Written By: Molly Kavanaugh
In a keepsake frame by my bed is a handwritten letter from my father, mailed to me during college. The letter itself is nothing fancy, just a yellow legal-size paper written in pencil. But the words are priceless.
Unlike my father, my mother often wrote me letters. But she saved her final words of love as a parting gift. Tucked in with her “important papers” was a sealed letter addressed to me, which I opened after she died.
Gifts like these, well, you sure can’t find in a store.
This holiday, consider giving your loved ones such a heartfelt gift.
Write a Letter
A “last will” is written so you can pass along your possessions to those you love. An ethical will or legacy letter is written so you can pass along your values, life lessons and other beliefs and memories to loved ones.
Dr. Barry K. Baines became interested in ethical wills when his father was terminally ill. Later, while working in hospice, he wrote a book, “Ethical Wills, Putting your Values on Paper,” to help others write such a lasting letter.
Baines cites several reasons for writing such a letter:
It helps us identify what we value most and what we stand for;
By articulating what we value now, we can take steps to ensure the continuation of those values for future generations;
We learn a lot about ourselves in the process of writing an ethical will;
It helps us come to terms with our mortality by creating something of meaning that will live on after we are gone;
If we don’t tell our stories and the stories from which we come, no one else will and they will be lost forever.
His website, Celebrations of Life, offers several tips for writing such a letter.
But while such tips can be helpful, don’t let the details bog you down or discourage you from giving such a gift. My parents’ letters were short, and I’m sure they didn’t read a reference book or agonize over fancy stationery (my mother wrote her letter on white copy paper). What matters is that the letter contains words from your heart, written in your handwriting, or typed or dictated if you are unable to write.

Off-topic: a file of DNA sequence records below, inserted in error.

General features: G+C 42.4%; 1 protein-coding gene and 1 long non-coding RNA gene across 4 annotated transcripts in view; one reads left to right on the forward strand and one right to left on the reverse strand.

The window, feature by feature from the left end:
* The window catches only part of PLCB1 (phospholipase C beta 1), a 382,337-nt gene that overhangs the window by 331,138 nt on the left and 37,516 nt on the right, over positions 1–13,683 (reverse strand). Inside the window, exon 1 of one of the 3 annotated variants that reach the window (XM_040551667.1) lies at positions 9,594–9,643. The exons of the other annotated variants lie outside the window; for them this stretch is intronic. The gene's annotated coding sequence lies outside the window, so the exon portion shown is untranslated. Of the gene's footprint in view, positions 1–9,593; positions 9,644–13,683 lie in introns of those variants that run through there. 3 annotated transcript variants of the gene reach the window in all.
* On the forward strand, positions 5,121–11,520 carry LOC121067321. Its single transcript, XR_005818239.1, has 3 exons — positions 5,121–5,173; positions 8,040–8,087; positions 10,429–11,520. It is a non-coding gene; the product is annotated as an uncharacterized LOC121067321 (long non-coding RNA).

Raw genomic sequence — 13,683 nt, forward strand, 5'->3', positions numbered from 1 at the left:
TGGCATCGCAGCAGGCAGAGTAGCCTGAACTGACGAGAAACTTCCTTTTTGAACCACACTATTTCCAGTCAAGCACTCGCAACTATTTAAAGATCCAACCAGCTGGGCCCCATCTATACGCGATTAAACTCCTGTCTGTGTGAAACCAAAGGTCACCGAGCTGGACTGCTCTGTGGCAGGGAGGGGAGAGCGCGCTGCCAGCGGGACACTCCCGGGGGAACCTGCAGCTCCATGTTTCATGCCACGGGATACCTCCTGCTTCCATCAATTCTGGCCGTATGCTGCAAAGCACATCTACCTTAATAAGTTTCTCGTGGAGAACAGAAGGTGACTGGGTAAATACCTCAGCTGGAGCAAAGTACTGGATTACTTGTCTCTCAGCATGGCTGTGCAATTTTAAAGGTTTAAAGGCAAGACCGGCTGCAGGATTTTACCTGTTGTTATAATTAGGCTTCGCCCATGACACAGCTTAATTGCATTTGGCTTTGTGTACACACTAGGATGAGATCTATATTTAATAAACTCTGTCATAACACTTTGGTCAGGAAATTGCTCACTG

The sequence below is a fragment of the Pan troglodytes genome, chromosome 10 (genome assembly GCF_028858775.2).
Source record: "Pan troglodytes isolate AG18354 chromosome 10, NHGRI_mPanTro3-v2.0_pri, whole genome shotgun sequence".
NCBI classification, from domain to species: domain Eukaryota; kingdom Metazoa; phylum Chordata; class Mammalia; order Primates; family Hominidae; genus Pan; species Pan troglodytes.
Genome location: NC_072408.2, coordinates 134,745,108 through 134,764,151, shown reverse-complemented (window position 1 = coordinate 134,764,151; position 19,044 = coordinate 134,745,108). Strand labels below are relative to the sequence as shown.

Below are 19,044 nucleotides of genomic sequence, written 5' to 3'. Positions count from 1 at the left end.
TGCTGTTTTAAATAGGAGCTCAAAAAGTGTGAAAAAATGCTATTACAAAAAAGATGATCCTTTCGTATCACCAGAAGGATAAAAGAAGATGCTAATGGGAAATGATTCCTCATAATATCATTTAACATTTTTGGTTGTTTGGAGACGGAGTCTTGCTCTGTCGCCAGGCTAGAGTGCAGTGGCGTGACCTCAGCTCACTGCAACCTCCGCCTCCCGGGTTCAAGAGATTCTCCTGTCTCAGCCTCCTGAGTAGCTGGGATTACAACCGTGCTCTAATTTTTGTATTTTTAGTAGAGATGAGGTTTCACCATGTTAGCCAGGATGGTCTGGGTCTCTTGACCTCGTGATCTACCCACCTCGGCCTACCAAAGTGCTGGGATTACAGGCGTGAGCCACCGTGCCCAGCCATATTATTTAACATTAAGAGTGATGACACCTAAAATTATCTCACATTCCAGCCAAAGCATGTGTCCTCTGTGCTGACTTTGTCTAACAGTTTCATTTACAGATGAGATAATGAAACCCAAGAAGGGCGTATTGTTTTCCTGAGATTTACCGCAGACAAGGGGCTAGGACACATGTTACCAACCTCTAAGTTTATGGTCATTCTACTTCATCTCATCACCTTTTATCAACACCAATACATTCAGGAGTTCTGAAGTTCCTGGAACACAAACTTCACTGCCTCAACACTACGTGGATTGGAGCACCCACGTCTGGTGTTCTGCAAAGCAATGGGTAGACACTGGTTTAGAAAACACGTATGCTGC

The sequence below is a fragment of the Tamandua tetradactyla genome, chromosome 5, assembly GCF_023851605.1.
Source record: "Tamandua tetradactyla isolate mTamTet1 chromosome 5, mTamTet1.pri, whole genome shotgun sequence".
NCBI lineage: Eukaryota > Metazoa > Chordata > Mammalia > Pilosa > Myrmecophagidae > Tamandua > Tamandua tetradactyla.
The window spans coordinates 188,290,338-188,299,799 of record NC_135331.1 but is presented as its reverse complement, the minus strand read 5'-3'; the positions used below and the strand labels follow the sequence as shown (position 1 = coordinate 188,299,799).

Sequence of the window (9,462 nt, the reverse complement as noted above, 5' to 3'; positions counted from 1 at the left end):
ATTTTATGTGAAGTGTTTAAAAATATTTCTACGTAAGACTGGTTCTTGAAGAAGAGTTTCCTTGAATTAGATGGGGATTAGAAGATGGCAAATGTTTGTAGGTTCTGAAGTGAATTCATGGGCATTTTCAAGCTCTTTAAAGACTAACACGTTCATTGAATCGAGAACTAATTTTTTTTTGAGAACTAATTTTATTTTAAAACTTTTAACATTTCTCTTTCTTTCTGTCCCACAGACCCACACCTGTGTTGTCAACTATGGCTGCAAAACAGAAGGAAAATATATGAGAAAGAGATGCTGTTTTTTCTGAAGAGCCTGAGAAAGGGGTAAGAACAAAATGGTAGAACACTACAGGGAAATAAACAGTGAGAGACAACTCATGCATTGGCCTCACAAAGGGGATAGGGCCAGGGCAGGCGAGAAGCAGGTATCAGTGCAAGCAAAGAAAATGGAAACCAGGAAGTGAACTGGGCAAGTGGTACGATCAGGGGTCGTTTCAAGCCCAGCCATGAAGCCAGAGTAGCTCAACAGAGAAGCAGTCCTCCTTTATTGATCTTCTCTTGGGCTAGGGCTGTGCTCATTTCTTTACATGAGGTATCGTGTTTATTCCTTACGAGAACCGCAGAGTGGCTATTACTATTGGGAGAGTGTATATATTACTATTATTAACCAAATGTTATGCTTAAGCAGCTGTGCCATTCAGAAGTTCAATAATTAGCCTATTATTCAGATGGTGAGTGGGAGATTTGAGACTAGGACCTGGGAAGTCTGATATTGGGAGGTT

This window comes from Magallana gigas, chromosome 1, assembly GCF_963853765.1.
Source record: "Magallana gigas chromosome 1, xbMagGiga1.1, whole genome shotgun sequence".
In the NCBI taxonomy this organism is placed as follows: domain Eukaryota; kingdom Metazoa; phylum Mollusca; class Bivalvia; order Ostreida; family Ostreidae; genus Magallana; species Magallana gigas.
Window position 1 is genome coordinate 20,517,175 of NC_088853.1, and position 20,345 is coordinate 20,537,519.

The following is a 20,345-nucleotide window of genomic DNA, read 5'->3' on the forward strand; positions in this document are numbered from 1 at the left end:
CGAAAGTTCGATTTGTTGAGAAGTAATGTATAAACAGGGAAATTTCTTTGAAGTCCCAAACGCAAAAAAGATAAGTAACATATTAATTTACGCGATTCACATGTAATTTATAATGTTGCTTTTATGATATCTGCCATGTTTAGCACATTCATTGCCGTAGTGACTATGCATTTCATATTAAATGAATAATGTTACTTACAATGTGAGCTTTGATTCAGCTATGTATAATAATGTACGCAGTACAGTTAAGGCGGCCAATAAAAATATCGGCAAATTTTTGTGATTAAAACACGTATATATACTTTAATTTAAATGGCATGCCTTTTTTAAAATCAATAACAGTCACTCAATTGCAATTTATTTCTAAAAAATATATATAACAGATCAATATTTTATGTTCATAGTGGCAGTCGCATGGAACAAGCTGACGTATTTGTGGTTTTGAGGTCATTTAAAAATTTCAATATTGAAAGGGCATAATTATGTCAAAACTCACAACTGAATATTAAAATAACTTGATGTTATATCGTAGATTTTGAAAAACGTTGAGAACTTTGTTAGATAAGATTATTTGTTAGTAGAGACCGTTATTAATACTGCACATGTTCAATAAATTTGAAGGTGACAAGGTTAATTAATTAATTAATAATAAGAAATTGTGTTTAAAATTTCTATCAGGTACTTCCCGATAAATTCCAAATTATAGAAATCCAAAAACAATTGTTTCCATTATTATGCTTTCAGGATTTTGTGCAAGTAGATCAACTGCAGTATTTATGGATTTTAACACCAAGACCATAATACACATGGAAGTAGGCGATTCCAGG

Or a Book
Maybe what you want to leave loved ones is your life story or a detailed account of a life-changing experience, such as fighting in a war, adopting a child or surviving a natural disaster.
Given the availability of affordable self-publishing, it’s easier than ever. And you will join the ranks of thousands of older adults who are self-publishing their memoirs.
Nancy Hultquist, co-chair of Kendal’s Genealogy Committee, knew very little about her father’s family, who emigrated to Southern U.S. from Germany. Now she is turning the research into a booklet to give to family members this holiday.
One of her many interesting findings - her father’s first and middle name, Calvin Owen, came from the doctor who delivered him. That name was then given to her brother. Along with family photographs, Nancy has included one of the doctor in the booklet.
Other Heartfelt Gifts
You might prefer a different medium to share your words of love and memories. You could make an audio or video recording, using home equipment or your smart phone. You might want to make a collage, using photographs and meaningful documents to chronicle your journey. Or put together a book of recipes that paints a portrait of your life.
What “things’ do you treasure and want to pass along to loved ones? Maybe you told them the backstory of the antique necklace or oil painting, but will they remember? Write it down and share the story with them now, even if the actual gift will come after your death.
That’s what I’m doing with my 26-year-old son, an only child. He will inherit all my jewelry and I want him to know what I treasure and why, starting with the gold locket his father gave me a couple hours after he was born.
We would love to hear about some of your heartfelt gift ideas or even gifts you gave in that past that left a memory!
Written By: Molly Kavanaugh